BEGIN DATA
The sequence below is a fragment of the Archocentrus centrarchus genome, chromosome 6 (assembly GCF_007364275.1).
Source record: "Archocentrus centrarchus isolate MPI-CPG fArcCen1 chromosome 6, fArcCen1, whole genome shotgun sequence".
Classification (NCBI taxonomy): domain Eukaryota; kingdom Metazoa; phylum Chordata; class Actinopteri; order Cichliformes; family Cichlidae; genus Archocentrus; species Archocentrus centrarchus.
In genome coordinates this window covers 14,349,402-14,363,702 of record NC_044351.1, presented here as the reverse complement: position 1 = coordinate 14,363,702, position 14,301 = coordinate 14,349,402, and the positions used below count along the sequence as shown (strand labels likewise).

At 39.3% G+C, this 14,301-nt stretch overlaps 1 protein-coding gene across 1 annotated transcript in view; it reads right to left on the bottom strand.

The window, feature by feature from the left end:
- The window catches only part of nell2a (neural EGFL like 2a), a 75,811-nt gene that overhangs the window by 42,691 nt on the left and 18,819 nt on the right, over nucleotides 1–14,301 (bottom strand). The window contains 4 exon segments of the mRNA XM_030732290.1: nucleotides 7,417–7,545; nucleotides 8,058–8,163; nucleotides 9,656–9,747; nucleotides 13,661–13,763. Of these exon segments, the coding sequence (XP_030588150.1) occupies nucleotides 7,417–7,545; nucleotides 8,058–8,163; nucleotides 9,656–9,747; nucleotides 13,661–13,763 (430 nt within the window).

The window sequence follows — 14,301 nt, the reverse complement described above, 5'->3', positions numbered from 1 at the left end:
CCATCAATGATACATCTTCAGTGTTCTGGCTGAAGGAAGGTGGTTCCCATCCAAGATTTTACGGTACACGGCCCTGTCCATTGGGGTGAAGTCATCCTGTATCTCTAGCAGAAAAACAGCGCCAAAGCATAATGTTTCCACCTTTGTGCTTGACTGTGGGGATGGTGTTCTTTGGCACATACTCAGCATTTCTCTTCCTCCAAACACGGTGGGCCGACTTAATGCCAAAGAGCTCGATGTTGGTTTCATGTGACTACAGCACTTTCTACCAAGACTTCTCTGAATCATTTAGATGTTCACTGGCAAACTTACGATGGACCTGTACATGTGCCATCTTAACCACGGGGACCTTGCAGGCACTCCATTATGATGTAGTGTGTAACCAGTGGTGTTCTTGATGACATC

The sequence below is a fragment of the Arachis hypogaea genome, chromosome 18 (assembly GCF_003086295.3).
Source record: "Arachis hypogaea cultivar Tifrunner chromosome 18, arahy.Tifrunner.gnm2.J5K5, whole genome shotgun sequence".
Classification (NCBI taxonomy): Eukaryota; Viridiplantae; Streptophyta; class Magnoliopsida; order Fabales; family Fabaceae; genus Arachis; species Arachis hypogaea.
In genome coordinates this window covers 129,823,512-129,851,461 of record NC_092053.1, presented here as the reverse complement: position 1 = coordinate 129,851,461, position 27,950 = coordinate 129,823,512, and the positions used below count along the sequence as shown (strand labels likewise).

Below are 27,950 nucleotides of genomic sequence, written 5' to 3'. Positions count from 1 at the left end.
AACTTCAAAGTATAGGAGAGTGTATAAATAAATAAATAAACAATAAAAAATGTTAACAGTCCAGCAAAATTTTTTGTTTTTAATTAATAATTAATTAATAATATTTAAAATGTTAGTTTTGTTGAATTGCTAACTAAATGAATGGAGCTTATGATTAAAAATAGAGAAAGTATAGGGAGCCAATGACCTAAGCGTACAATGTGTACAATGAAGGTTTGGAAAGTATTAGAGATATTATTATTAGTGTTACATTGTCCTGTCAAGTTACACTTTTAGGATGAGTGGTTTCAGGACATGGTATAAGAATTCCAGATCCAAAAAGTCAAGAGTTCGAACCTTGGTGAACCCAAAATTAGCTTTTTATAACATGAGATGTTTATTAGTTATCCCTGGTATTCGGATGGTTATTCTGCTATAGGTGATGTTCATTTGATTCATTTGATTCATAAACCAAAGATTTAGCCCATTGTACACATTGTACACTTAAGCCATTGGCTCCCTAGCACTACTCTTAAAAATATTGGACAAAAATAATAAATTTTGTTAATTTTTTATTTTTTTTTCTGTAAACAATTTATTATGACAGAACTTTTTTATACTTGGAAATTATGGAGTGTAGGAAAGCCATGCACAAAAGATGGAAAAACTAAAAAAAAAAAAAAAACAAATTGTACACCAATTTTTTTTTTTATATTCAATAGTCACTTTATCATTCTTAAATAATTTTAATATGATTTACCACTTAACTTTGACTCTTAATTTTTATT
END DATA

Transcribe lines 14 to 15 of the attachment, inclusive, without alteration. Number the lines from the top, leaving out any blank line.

Below are 27,950 nucleotides of genomic sequence, written 5' to 3'. Positions count from 1 at the left end.
AACTTCAAAGTATAGGAGAGTGTATAAATAAATAAATAAACAATAAAAAATGTTAACAGTCCAGCAAAATTTTTTGTTTTTAATTAATAATTAATTAATAATATTTAAAATGTTAGTTTTGTTGAATTGCTAACTAAATGAATGGAGCTTATGATTAAAAATAGAGAAAGTATAGGGAGCCAATGACCTAAGCGTACAATGTGTACAATGAAGGTTTGGAAAGTATTAGAGATATTATTATTAGTGTTACATTGTCCTGTCAAGTTACACTTTTAGGATGAGTGGTTTCAGGACATGGTATAAGAATTCCAGATCCAAAAAGTCAAGAGTTCGAACCTTGGTGAACCCAAAATTAGCTTTTTATAACATGAGATGTTTATTAGTTATCCCTGGTATTCGGATGGTTATTCTGCTATAGGTGATGTTCATTTGATTCATTTGATTCATAAACCAAAGATTTAGCCCATTGTACACATTGTACACTTAAGCCATTGGCTCCCTAGCACTACTCTTAAAAATATTGGACAAAAATAATAAATTTTGTTAATTTTTTATTTTTTTTTCTGTAAACAATTTATTATGACAGAACTTTTTTATACTTGGAAATTATGGAGTGTAGGAAAGCCATGCACAAAAGATGGAAAAACTAAAAAAAAAAAAAAAACAAATTGTACACCAATTTTTTTTTTTATATTCAATAGTCACTTTATCATTCTTAAATAATTTTAATATGATTTACCACTTAACTTTGACTCTTAATTTTTATT